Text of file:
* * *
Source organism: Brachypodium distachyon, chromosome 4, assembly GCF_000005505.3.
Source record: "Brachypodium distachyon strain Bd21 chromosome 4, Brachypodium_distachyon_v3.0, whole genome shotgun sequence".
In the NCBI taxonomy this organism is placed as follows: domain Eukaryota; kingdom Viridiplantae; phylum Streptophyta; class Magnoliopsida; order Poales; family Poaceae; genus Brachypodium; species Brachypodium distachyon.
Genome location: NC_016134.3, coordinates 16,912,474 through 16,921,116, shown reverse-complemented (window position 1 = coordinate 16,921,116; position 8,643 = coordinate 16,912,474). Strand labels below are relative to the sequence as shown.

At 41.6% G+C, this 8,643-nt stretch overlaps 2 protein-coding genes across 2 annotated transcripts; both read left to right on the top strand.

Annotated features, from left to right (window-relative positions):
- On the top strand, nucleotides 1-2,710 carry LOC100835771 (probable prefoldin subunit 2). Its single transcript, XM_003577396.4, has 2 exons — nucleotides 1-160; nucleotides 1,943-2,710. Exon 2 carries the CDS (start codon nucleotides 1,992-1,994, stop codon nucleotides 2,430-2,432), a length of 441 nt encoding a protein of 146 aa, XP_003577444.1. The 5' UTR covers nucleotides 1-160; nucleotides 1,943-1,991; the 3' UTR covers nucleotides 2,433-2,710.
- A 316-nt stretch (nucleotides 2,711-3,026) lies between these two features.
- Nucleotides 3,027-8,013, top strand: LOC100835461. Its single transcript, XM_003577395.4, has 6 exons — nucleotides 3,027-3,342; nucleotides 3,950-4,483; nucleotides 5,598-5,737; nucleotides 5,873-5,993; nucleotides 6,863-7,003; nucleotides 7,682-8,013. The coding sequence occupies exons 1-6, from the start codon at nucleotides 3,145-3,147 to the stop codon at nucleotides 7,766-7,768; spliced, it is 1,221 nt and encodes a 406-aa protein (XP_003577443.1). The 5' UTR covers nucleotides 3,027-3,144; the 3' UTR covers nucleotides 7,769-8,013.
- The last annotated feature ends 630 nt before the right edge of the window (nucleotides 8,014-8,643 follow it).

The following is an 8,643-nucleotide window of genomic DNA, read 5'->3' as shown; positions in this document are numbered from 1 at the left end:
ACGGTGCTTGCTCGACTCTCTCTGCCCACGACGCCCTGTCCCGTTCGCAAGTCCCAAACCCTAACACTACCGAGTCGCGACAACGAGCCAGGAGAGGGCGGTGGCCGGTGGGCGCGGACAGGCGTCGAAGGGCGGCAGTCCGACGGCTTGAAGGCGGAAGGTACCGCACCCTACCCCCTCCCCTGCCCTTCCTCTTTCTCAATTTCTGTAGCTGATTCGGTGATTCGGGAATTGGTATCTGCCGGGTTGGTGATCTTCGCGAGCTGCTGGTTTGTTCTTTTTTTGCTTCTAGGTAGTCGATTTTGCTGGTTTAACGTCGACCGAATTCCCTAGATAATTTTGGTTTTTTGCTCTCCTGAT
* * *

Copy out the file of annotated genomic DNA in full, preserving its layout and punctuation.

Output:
Source organism: Brachypodium distachyon, chromosome 4, assembly GCF_000005505.3.
Source record: "Brachypodium distachyon strain Bd21 chromosome 4, Brachypodium_distachyon_v3.0, whole genome shotgun sequence".
In the NCBI taxonomy this organism is placed as follows: domain Eukaryota; kingdom Viridiplantae; phylum Streptophyta; class Magnoliopsida; order Poales; family Poaceae; genus Brachypodium; species Brachypodium distachyon.
Genome location: NC_016134.3, coordinates 16,912,474 through 16,921,116, shown reverse-complemented (window position 1 = coordinate 16,921,116; position 8,643 = coordinate 16,912,474). Strand labels below are relative to the sequence as shown.

At 41.6% G+C, this 8,643-nt stretch overlaps 2 protein-coding genes across 2 annotated transcripts; both read left to right on the top strand.

Annotated features, from left to right (window-relative positions):
- On the top strand, nucleotides 1-2,710 carry LOC100835771 (probable prefoldin subunit 2). Its single transcript, XM_003577396.4, has 2 exons — nucleotides 1-160; nucleotides 1,943-2,710. Exon 2 carries the CDS (start codon nucleotides 1,992-1,994, stop codon nucleotides 2,430-2,432), a length of 441 nt encoding a protein of 146 aa, XP_003577444.1. The 5' UTR covers nucleotides 1-160; nucleotides 1,943-1,991; the 3' UTR covers nucleotides 2,433-2,710.
- A 316-nt stretch (nucleotides 2,711-3,026) lies between these two features.
- Nucleotides 3,027-8,013, top strand: LOC100835461. Its single transcript, XM_003577395.4, has 6 exons — nucleotides 3,027-3,342; nucleotides 3,950-4,483; nucleotides 5,598-5,737; nucleotides 5,873-5,993; nucleotides 6,863-7,003; nucleotides 7,682-8,013. The coding sequence occupies exons 1-6, from the start codon at nucleotides 3,145-3,147 to the stop codon at nucleotides 7,766-7,768; spliced, it is 1,221 nt and encodes a 406-aa protein (XP_003577443.1). The 5' UTR covers nucleotides 3,027-3,144; the 3' UTR covers nucleotides 7,769-8,013.
- The last annotated feature ends 630 nt before the right edge of the window (nucleotides 8,014-8,643 follow it).

The following is an 8,643-nucleotide window of genomic DNA, read 5'->3' as shown; positions in this document are numbered from 1 at the left end:
ACGGTGCTTGCTCGACTCTCTCTGCCCACGACGCCCTGTCCCGTTCGCAAGTCCCAAACCCTAACACTACCGAGTCGCGACAACGAGCCAGGAGAGGGCGGTGGCCGGTGGGCGCGGACAGGCGTCGAAGGGCGGCAGTCCGACGGCTTGAAGGCGGAAGGTACCGCACCCTACCCCCTCCCCTGCCCTTCCTCTTTCTCAATTTCTGTAGCTGATTCGGTGATTCGGGAATTGGTATCTGCCGGGTTGGTGATCTTCGCGAGCTGCTGGTTTGTTCTTTTTTTGCTTCTAGGTAGTCGATTTTGCTGGTTTAACGTCGACCGAATTCCCTAGATAATTTTGGTTTTTTGCTCTCCTGAT